"They will die the way it is written. The forfeiture of their life will atone for their sins."

In all of his long life, Cervantes had never viewed such excessive intolerance. In his society, a trifling infraction such as adultery would have been waved away as an embarrassing misdemeanor, meriting nothing more than a swift divorce and pangs of conscience.  

"You must be tired," Samuel said. "Come this way. I'll show you to your room."

The room was sparse and thinly furnished with a bed and table and a single chair. The walls were bare and the narrow window opened to a stretch of dense forest. The woods were calming and helped quell the disquiet feelings churning in him. He was caught between keeping silent and calling the local authorities to come put a stop to the primitive retribution taking place, even though he knew it would do no good. The People of the Book had complete sovereignty over their settlement. Calling in a third party would only serve to have him expelled. Realizing this did not make him feel any better.

A sudden knock at the door startled him. Before he could answer, it swept open and the woman who had handed him the note stood staring at him.

"I need to talk to you," she said. "There's somethingó"

"Who are you?"

"My name is Anna Pringle."

"Settle down. Now what's the matter?"

"I need to leave here," she said. "I no longer believe what they tell me. Master Samuel is not what you think. He's not human."

"I see," Cervantes said. "Then what is he?"

"He's some kind of machine."

A peculiar answer, Cervantes thought. If Samuel was an android, he was certainly a flawless creation.

"The woman chained outside is his wife," Anna Pringle informed. "It is not what you think. They are condemned to death because they love each other. There is no other reason."

"You say she's his wife?"

"We're all his wives."

"You're married to him?"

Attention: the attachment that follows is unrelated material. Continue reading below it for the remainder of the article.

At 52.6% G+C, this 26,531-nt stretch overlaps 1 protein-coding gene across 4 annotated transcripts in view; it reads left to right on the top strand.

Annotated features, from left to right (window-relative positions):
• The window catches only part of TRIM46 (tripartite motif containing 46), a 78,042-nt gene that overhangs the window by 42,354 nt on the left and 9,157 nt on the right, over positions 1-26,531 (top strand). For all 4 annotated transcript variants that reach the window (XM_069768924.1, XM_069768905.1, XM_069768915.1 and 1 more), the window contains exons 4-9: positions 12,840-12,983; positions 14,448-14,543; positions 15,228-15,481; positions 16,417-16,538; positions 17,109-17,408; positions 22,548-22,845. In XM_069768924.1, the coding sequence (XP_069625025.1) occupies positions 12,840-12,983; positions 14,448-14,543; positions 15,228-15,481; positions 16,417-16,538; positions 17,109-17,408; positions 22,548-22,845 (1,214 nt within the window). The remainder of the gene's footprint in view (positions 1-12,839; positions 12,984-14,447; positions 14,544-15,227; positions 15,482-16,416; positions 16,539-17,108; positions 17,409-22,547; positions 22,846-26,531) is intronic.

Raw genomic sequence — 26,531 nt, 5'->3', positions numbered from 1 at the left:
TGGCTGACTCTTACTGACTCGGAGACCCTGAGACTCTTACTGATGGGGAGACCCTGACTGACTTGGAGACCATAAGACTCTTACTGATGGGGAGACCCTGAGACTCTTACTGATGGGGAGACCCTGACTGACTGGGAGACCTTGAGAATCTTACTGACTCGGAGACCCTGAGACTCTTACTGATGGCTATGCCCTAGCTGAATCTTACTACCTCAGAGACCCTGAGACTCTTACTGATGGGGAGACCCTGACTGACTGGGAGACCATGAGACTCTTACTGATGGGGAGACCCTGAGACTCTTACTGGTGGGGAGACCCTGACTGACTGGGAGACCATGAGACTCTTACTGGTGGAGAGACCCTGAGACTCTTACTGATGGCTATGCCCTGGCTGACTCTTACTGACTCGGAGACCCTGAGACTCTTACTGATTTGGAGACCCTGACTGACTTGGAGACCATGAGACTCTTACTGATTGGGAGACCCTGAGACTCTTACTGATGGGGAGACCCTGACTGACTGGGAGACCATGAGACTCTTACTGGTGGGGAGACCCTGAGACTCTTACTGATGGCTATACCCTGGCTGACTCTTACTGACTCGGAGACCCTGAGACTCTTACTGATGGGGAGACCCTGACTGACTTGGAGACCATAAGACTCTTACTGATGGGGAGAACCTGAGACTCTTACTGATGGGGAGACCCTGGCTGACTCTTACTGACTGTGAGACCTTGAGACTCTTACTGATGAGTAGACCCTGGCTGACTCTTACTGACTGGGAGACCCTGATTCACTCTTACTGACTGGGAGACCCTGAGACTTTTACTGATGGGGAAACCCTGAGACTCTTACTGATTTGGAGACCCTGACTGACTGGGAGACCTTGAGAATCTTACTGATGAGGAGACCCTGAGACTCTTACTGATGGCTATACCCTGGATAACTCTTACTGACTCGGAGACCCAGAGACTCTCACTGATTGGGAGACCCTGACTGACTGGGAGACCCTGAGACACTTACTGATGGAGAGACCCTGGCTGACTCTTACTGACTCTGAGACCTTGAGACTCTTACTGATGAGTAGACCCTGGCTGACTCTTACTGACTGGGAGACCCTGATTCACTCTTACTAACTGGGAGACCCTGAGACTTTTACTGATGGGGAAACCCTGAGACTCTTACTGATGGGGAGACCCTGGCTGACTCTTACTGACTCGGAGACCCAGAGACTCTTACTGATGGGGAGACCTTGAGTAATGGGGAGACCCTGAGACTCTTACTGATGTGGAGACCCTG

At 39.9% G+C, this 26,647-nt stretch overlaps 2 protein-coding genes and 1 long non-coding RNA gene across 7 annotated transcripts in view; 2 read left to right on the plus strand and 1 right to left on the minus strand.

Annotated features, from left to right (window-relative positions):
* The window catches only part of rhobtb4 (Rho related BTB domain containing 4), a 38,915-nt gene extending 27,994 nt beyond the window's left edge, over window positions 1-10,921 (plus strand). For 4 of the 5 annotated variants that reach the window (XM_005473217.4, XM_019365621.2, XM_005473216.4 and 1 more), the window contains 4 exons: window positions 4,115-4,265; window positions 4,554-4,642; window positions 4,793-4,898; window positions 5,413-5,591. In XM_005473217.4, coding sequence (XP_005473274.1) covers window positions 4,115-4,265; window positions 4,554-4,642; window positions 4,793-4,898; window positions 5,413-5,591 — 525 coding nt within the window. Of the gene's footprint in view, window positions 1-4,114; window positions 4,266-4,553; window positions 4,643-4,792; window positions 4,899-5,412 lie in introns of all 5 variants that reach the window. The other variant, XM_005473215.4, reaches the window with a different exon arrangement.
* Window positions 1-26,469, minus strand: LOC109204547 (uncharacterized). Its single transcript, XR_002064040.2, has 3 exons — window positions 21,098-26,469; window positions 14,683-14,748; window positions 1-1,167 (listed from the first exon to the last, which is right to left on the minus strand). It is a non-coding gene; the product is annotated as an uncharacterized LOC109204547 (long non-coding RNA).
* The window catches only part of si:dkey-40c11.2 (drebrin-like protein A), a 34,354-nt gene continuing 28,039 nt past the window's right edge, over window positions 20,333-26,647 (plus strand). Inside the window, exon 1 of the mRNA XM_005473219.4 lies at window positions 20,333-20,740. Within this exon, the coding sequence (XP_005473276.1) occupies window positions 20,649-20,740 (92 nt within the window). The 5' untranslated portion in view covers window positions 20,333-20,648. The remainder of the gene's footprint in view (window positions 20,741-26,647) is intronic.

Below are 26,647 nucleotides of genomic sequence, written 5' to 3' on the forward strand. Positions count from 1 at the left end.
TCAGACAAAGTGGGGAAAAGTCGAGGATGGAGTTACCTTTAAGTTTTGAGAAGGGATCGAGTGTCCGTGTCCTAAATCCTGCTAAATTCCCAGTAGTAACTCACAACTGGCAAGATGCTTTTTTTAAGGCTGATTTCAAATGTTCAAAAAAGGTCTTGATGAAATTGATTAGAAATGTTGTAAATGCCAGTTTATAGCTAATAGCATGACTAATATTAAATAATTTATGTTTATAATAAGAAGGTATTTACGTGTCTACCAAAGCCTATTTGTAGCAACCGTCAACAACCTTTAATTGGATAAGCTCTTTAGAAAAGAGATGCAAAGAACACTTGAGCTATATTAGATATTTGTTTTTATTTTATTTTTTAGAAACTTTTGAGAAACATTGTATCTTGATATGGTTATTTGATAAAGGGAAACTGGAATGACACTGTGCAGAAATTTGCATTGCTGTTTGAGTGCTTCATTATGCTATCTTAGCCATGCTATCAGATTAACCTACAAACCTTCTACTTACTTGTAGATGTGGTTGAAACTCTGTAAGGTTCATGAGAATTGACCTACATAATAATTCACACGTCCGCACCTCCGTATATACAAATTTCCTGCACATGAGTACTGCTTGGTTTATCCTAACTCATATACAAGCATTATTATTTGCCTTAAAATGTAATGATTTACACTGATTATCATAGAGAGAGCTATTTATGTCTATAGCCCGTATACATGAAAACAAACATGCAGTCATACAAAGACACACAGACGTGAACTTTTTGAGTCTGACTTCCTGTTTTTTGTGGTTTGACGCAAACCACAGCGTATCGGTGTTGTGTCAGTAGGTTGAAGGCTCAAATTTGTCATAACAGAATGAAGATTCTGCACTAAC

"He says we are."

What the woman related was something that Cervantes could not completely believe nor altogether discount. He nevertheless listened with an open mind. According to Anna Pringle, Master Samuel was far older than anyone in the colony and was not known to age. There were women who were great grandmothers he had married decades before and was now married to their great grand daughters. Furthermore, he did not deny to anyone his true origins. His justification was that human hands had created him and that the Spirit of the Most High had come into him to lead His chosen people in the end days.

"What about children?" Cervantes said. "A machine can't impregnate a woman no matter how well fashioned he is." 

"He chooses who will breed with who. After the woman is pregnant, the relationship is closed."

"Is he capable of having sex?"

"There is a joining, but not the same as with a real man. We only breed for him." Her eyes were looking directly into his. "I need to leave here," she said.

"Then go."

"They would kill me."

"They can't kill you if they can't find you."

"Where would I go? I don't know anything about the world out there.

Cervantes did not want to commit to anything. He had just arrived and had met with more than he expected. His research did not mention anything about an android leader, or harsh punitive practices. He had expected to meet with a group of unsophisticated people living out their short lifespan waiting for a long anticipated messiah to come take them to a better place. Certainly nothing of what he had so far encountered.

"You better leave," he said. "We'll talk later."